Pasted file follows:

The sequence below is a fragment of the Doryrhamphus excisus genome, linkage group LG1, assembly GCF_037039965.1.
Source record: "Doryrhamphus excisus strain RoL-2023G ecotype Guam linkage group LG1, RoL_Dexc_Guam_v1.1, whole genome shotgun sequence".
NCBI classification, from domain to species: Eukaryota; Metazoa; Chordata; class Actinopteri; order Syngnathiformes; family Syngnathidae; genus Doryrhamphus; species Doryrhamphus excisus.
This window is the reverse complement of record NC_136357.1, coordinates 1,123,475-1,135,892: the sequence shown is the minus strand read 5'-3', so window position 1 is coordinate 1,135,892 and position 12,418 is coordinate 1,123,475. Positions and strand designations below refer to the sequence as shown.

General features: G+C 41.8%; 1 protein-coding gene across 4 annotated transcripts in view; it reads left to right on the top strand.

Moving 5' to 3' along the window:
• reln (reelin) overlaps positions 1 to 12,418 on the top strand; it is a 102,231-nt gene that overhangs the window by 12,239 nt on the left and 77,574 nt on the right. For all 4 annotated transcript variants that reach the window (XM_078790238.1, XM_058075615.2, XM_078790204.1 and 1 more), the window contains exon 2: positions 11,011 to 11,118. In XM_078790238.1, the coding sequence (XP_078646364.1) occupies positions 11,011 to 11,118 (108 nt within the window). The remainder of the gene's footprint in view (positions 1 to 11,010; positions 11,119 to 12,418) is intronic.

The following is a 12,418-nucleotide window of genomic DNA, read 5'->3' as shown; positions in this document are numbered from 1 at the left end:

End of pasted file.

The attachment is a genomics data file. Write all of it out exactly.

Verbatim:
The sequence below is a fragment of the Doryrhamphus excisus genome, linkage group LG1, assembly GCF_037039965.1.
Source record: "Doryrhamphus excisus strain RoL-2023G ecotype Guam linkage group LG1, RoL_Dexc_Guam_v1.1, whole genome shotgun sequence".
NCBI classification, from domain to species: Eukaryota; Metazoa; Chordata; class Actinopteri; order Syngnathiformes; family Syngnathidae; genus Doryrhamphus; species Doryrhamphus excisus.
This window is the reverse complement of record NC_136357.1, coordinates 1,123,475-1,135,892: the sequence shown is the minus strand read 5'-3', so window position 1 is coordinate 1,135,892 and position 12,418 is coordinate 1,123,475. Positions and strand designations below refer to the sequence as shown.

General features: G+C 41.8%; 1 protein-coding gene across 4 annotated transcripts in view; it reads left to right on the top strand.

Moving 5' to 3' along the window:
• reln (reelin) overlaps positions 1 to 12,418 on the top strand; it is a 102,231-nt gene that overhangs the window by 12,239 nt on the left and 77,574 nt on the right. For all 4 annotated transcript variants that reach the window (XM_078790238.1, XM_058075615.2, XM_078790204.1 and 1 more), the window contains exon 2: positions 11,011 to 11,118. In XM_078790238.1, the coding sequence (XP_078646364.1) occupies positions 11,011 to 11,118 (108 nt within the window). The remainder of the gene's footprint in view (positions 1 to 11,010; positions 11,119 to 12,418) is intronic.

The following is a 12,418-nucleotide window of genomic DNA, read 5'->3' as shown; positions in this document are numbered from 1 at the left end: